One of the reasons given by the military for ousting former president Robert Mugabe in 2017 was that he was allowing his wife Grace to run government affairs in violation of the constitution.
Grace, who was the leader of the ruling Zanu PF’s women’s league at the time, had taken an active interest in the battle to succeed her husband and was locked in a fierce battle with then vice president Emmerson Mnangagwa.
Six years after the long-serving ruler’s dramatic exit and Mnangagwa’s ascendancy to the presidency, history seems to be repeating itself as the president’s wife appears to be taking a more active role in the affairs of the country.
Auxilia, a former Zanu PF parliamentarian, recently returned from a trip to Belarus where she met that country’s President Alexander Lukashenko and other senior government officials in Minsk.
The high profile visit that received scant coverage in the state -controlled media locally was covered extensively in the East European country, has stirred debate in Zimbabwe amid suggestions she is repeating Grace’s mistakes.
Auxilia was accompanied by her sons Collins and Sean. The three were photographed several times attending the same meetings in Belarus.
The images reignited debate about the first family’s involvement in government business.
In February, the president’s son Emmerson Jr, attended a high-level State House meeting of Zimbabwe's top government officials and Lukashenko, who was on a state visit.
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Emmerson Jr also followed up this by being part of the high-level delegation led by his father that visited Equatorial Guinea to discuss and negotiate business opportunities that same month.
While the Zimbabwean government has remained mum about the trio’s trip to Belarus, Lukashenko revealed that the visit was organised to discuss government to government business.
“Dear Mrs Auxillia Mnangagwa, as we agreed with the president, you are in Belarus today on a very important visit,” Lukashenko said as posted on the official president of Belarus website.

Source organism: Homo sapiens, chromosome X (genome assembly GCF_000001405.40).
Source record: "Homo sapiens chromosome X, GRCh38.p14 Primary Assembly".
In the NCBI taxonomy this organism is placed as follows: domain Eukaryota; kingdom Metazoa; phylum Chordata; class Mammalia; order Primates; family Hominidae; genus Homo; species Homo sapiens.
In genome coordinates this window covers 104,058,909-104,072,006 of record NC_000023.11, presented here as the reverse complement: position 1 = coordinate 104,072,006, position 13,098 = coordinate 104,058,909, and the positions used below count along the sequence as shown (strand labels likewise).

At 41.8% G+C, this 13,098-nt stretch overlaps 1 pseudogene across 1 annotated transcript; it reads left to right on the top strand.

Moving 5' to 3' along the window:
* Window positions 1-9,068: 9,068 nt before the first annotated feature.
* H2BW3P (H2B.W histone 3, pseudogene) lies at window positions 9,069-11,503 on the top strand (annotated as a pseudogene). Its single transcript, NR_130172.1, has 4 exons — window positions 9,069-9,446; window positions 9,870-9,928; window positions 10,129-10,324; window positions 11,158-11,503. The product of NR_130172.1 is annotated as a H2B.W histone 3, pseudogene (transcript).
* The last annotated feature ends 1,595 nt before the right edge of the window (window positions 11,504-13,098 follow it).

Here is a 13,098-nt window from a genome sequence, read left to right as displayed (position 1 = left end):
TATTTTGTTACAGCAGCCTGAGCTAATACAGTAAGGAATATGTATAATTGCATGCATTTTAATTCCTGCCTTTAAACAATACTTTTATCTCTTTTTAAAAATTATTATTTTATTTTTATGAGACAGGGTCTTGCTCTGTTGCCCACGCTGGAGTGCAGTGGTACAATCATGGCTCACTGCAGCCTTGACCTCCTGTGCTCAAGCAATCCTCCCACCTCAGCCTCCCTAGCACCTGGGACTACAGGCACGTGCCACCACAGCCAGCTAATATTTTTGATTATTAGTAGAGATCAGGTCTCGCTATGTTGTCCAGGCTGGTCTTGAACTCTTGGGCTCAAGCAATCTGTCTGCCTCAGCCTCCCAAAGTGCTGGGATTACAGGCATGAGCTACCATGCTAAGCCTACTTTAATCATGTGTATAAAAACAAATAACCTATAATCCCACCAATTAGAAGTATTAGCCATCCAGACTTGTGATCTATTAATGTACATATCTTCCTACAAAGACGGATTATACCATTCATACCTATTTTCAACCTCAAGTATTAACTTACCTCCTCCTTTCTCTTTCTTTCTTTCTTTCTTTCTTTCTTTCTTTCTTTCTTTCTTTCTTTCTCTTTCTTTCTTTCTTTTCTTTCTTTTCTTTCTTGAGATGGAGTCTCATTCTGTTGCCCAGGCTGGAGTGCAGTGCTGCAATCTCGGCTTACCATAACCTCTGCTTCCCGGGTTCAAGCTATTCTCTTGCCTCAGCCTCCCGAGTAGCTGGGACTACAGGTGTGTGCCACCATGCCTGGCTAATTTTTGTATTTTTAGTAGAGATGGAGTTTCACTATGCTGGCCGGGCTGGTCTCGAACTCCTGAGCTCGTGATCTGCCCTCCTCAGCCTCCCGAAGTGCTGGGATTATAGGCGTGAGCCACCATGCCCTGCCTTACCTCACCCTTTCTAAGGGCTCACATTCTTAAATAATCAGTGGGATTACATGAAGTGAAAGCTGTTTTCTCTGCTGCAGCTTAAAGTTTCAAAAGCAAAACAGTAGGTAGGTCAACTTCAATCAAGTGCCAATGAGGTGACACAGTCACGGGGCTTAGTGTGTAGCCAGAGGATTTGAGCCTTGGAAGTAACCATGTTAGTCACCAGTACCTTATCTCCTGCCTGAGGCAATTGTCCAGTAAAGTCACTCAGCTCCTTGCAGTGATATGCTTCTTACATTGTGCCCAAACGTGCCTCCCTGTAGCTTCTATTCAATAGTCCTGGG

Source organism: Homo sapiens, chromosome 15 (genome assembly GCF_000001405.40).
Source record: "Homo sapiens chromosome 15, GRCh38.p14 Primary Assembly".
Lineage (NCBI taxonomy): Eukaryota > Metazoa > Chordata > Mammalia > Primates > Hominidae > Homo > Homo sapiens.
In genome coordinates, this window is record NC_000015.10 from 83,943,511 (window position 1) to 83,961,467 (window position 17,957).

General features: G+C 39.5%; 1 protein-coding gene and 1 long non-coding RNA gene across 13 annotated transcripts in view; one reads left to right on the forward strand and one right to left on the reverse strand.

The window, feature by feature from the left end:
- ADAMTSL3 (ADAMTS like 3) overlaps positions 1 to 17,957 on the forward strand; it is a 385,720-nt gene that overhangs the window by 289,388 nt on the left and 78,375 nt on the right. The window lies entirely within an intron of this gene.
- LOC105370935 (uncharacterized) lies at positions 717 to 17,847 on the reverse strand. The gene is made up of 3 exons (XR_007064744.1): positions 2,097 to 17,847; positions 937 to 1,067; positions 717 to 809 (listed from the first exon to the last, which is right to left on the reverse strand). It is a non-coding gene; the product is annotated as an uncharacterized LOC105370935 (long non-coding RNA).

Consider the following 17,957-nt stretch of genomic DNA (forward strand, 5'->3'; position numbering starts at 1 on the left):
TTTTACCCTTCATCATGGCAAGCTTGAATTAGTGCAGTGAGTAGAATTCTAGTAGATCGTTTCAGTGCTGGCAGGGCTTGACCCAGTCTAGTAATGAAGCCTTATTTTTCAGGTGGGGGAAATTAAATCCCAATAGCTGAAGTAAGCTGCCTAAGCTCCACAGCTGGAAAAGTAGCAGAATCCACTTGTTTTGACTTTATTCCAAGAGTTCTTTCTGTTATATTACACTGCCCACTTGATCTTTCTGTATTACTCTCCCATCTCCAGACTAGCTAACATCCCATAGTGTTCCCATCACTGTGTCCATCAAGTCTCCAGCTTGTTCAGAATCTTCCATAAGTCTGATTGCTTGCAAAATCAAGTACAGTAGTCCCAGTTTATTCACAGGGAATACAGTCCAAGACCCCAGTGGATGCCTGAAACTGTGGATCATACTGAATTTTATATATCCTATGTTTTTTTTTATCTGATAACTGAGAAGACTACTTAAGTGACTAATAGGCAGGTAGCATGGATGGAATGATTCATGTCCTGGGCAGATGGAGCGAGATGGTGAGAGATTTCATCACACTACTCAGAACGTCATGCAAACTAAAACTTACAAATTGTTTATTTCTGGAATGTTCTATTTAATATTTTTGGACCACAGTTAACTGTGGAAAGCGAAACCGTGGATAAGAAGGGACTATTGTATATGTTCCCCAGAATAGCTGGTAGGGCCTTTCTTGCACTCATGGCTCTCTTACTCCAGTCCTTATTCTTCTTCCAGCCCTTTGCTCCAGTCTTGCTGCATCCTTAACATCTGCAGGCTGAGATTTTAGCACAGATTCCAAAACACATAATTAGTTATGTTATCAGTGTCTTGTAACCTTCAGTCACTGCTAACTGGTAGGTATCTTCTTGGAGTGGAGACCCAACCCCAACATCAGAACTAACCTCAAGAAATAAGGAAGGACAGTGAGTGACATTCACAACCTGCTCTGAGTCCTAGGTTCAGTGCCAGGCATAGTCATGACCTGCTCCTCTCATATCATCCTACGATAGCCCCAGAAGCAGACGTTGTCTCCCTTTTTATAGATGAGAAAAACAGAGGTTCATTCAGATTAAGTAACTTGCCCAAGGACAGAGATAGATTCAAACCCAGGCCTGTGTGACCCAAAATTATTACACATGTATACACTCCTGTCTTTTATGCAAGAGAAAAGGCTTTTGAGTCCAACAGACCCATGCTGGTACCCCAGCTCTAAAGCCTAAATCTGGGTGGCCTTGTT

“I am fulfilling the request of my friend President Emmerson so that the technologies that are in demand in Zimbabwe are in your country.
“We are ready to help you implement several projects at the request of your country and your president to build high-tech enterprises.”
The Belarus excursion was, however, not the first time the first lady has travelled to meet government leaders in other countries.
A quick check by The Standard shows that Mnangagwa’s wife has travelled on several trips in the company of government officials across the globe meeting foreign diplomats.
During the same week of her visit to Belarus Auxillia was also represented by Environment, Climate, Tourism and Hospitality Industry deputy minister Barbara Rwodzi during the XXIV Yasin International academic conference on economic and social development in Russia.
In November last year, Auxillia spent a week in Iran where she met the Iran Foreign Affairs minister and university leaders, among other diplomats to “unlock” opportunities for young women in the country.
In December last year, the first lady held talks with Russian deputy prime minister Tatiana Golikova on areas of cooperation, which included health care and education.
Locally, Auxillia has also been officially opening government events.
In late May 2022, Auxillia officially opened the African Elephant Conference, which was held in Hwange.
Despite the first lady being a patron of environmental, climate, tourism and hospitality industry causes, critics argued that she took over a government function as the conference was an inter-state meeting attended by ministers from 14 African countries.